“A ship in port is safe, but that’s not what ships are built for.”

Grace Murray Hopper

I’m convinced that the world is divided between those who leap over walls, go out on limbs, dare to think out of the box… and me. I grew up having meatloaf every Wednesday, going to the Loew’s Kings every Saturday afternoon, getting to sleep seven days a week at exactly the same time. Taking a risk was well, risky, and too far away from familiar and safe to be worth the trip. So when, on the spur of the moment, five days before Christmas, my daughter called to say a ticket had just become available for a premiere that night where there was a good chance I’d get to meet George Clooney, every square inch of me screamed, “just say no!”

There were mitigating circumstances. I was already in Manhattan, visiting a friend in a downtown hospital. I was dressed in a sweats-like outfit and so-wrong shoes. I’d have to fight nightmarish gridlock and brand new unfamiliar cross street regulations to get to the theater across from The Plaza. There were three hours between the phone call and the time we’d meet up at the movie. And I’d never get to the five remaining things on my to-do list for the day.

Those of you who have a tattoo probably won’t understand. Likewise those who choose Viet Nam as a vacation destination or participate in triathlons. What could be so daunting about traffic? How can it be a major problem to occupy yourself in the greatest city in the world for an afternoon? Where is it written that anything on that list couldn’t be postponed for a day? Because you’re thinking logically, you miss the point. I have lived all these many years handicapped by an irrational fear of spur-of-the-moment.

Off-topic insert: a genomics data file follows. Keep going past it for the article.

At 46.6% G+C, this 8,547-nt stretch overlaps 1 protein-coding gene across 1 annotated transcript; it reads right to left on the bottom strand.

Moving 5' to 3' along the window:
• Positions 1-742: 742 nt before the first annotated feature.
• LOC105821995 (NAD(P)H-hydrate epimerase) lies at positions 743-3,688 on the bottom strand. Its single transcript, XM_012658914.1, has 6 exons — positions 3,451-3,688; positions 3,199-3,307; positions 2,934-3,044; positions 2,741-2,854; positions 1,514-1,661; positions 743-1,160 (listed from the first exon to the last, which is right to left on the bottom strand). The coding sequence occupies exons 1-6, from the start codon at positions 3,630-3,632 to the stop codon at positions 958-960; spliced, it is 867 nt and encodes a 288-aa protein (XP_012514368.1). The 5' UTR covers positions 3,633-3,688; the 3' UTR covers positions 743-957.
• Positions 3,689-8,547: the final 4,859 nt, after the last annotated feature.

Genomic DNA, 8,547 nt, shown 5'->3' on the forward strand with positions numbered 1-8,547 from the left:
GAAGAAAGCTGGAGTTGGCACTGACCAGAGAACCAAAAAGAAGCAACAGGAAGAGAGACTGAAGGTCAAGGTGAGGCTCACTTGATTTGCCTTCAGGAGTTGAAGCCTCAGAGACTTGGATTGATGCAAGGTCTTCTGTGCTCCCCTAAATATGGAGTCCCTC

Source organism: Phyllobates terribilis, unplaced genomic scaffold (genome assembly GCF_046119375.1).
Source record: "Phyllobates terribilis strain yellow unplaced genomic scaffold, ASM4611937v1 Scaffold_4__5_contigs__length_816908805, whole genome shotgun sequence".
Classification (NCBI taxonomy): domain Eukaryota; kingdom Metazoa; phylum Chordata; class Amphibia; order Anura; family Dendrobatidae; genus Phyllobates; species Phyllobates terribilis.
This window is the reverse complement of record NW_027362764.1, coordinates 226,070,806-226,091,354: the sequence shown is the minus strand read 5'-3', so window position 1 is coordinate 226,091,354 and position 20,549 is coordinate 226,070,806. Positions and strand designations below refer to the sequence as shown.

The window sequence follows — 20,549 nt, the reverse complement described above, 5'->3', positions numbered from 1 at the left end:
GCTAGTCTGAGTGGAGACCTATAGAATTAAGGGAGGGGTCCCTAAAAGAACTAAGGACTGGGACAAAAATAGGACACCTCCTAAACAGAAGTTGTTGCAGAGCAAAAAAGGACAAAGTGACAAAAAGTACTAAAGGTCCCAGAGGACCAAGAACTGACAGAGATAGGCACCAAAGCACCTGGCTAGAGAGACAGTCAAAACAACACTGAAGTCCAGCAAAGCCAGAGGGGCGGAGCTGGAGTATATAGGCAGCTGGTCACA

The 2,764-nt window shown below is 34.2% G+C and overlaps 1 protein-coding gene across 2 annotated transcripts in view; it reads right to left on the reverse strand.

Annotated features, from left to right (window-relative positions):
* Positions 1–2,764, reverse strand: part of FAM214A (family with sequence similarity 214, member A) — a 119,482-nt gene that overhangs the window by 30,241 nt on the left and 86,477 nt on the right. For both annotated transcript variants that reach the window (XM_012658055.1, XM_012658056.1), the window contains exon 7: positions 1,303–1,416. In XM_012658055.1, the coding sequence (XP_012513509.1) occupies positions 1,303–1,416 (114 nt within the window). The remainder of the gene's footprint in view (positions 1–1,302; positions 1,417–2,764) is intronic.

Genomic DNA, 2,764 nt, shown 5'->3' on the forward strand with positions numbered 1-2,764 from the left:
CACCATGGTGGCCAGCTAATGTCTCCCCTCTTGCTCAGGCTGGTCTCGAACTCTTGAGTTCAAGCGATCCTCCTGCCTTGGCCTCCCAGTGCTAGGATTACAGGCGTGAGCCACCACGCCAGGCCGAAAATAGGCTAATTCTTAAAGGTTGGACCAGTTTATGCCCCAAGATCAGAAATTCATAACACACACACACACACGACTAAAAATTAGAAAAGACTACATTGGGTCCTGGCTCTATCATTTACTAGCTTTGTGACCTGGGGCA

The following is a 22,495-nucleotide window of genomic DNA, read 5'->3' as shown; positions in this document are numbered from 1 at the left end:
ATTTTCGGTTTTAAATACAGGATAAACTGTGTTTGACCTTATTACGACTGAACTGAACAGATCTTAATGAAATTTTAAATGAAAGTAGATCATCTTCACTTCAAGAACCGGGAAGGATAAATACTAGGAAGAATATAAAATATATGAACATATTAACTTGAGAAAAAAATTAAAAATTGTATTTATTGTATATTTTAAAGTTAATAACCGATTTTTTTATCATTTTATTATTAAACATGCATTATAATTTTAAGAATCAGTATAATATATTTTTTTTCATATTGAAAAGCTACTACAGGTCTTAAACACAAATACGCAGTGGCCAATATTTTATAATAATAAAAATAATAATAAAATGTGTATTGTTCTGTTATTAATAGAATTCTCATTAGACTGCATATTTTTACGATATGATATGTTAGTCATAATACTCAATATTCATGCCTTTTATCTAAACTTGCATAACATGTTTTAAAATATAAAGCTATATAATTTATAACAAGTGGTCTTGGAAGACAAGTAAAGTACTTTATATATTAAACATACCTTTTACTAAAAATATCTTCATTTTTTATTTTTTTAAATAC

I sit here racking my brain to come up with times in my life when I’ve acted spontaneously. There must have been some experiences… and they must have led to fear and embarrassment and hurt… otherwise why my stress? But if I can’t remember them, how bad could they have been?  Maybe in the  60s and 70s, my formative years when opportunities to be flexible should have been welcome, I chose instead the comforts of being supported, insulated and isolated from change. Maybe it’s simply a matter of never practicing strengthening the muscle that activates courage and supports taking chances.

My daughter, brought up loving roller coasters, traveling through Europe alone, and barking orders at every intimidating person who deserved to be barked at, was astounded. To her, adventure is heart-pumping; not the heart-palpitating affair I turn it into.  She’d wear sneakers to a premiere, confident that not a soul would be looking at her. She’d never deny herself the experience of shaking hands with the world’s handsomest man because she didn’t know where to park the car. She knows decades before I ever learned that only in growth and change is true security ever found.

Newspapers say that women become bolder and more independent as they grow older. I’m beginning to believe they’re right. Middle aged, middle class, middle of the road might define me most times, but it doesn’t have to be a life sentence. If I learned the computer, how to retrieve messages on my cell phone, and how to program my iPad, I can change, can’t I?

My screen saver says, “Time to slay another dragon.” And that day I did. So what if the maitre de at the restaurant at Barney’s definitely sneered at my outfit. Or that it cost 65 dollars to park. I found my way. No one noticed my shoes. I told George Clooney that I loved his work. My daughter was relieved I wasn’t totally hopeless. And the next time I know it will be easier.

What’s The Worst That Can Happen? was last modified: by

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